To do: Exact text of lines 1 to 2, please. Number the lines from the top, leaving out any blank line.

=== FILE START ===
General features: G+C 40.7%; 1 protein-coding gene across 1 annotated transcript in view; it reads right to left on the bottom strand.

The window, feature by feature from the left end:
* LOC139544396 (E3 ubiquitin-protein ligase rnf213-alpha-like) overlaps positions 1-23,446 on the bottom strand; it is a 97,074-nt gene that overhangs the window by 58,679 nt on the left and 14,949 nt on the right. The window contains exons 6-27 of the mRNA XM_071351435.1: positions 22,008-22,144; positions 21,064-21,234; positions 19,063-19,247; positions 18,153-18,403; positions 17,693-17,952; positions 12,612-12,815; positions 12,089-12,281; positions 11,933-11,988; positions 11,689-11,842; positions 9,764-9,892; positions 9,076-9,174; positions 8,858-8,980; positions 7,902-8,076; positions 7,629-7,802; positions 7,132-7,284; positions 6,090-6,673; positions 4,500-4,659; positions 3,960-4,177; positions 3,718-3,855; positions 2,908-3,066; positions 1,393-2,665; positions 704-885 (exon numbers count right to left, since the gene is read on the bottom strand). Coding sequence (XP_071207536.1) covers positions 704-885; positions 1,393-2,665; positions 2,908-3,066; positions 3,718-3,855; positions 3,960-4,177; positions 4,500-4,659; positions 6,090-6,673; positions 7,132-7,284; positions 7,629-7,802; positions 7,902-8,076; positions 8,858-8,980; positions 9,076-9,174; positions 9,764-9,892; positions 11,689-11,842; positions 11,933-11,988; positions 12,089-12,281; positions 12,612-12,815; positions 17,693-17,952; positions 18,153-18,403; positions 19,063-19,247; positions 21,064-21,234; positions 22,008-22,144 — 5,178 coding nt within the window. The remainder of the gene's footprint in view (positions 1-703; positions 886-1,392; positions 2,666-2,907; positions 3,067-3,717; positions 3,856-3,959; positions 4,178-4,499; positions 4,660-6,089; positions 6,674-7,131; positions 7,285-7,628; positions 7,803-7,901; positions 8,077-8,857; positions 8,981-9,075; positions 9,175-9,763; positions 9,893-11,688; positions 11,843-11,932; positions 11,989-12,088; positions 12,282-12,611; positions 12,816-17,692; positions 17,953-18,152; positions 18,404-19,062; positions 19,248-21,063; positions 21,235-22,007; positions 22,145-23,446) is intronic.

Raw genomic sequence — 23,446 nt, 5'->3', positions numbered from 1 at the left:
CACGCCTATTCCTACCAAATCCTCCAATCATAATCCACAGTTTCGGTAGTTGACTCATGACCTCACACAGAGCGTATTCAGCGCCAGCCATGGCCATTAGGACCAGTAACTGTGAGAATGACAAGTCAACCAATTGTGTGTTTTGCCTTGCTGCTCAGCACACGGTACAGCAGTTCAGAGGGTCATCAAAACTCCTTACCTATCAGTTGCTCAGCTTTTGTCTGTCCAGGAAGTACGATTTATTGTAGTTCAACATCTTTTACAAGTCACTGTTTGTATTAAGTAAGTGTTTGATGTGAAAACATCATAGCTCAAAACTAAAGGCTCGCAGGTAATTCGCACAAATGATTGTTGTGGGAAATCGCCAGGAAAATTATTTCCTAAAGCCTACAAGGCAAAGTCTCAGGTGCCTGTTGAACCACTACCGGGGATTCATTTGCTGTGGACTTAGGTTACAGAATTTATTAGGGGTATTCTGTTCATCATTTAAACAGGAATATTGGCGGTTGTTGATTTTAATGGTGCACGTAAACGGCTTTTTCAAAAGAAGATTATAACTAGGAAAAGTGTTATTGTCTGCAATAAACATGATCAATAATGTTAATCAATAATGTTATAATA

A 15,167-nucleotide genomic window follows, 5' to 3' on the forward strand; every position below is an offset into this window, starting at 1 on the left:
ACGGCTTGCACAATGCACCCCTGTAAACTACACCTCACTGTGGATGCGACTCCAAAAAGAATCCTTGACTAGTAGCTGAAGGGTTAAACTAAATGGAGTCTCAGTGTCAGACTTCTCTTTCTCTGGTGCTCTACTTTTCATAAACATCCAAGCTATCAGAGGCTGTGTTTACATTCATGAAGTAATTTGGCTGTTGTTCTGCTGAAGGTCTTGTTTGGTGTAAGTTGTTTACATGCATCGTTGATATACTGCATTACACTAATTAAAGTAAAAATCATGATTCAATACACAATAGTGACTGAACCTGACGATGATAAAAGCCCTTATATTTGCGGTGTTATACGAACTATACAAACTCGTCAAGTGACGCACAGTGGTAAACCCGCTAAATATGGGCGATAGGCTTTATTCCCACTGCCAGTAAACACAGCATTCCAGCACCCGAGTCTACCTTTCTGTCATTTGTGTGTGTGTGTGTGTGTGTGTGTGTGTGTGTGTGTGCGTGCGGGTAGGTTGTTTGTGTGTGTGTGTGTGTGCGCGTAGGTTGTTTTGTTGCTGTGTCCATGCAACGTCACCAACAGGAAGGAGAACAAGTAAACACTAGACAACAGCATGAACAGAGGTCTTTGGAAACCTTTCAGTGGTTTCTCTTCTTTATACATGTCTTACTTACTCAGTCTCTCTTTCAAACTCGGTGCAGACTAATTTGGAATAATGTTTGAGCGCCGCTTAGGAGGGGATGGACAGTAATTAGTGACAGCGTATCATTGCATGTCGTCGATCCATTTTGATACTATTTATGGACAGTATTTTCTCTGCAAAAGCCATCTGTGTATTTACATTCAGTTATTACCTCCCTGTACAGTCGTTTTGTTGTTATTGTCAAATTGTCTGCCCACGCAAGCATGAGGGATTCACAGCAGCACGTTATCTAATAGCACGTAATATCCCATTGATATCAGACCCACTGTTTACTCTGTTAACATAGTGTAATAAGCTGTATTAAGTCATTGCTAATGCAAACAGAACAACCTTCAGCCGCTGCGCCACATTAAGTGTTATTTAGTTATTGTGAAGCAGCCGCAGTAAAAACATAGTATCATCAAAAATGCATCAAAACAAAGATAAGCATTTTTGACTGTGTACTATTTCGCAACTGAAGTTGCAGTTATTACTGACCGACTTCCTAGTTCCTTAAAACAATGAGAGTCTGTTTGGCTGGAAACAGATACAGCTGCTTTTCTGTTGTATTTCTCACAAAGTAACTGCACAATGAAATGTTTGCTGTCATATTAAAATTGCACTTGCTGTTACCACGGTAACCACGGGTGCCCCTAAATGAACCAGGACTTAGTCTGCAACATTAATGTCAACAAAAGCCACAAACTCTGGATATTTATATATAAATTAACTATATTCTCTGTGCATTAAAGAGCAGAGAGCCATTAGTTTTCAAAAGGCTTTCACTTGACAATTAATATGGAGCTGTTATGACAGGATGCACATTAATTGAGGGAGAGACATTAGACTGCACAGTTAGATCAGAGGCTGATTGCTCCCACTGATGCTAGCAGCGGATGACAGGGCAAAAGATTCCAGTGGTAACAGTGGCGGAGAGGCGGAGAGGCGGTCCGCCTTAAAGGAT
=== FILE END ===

General features: G+C 40.7%; 1 protein-coding gene across 1 annotated transcript in view; it reads right to left on the bottom strand.

The window, feature by feature from the left end: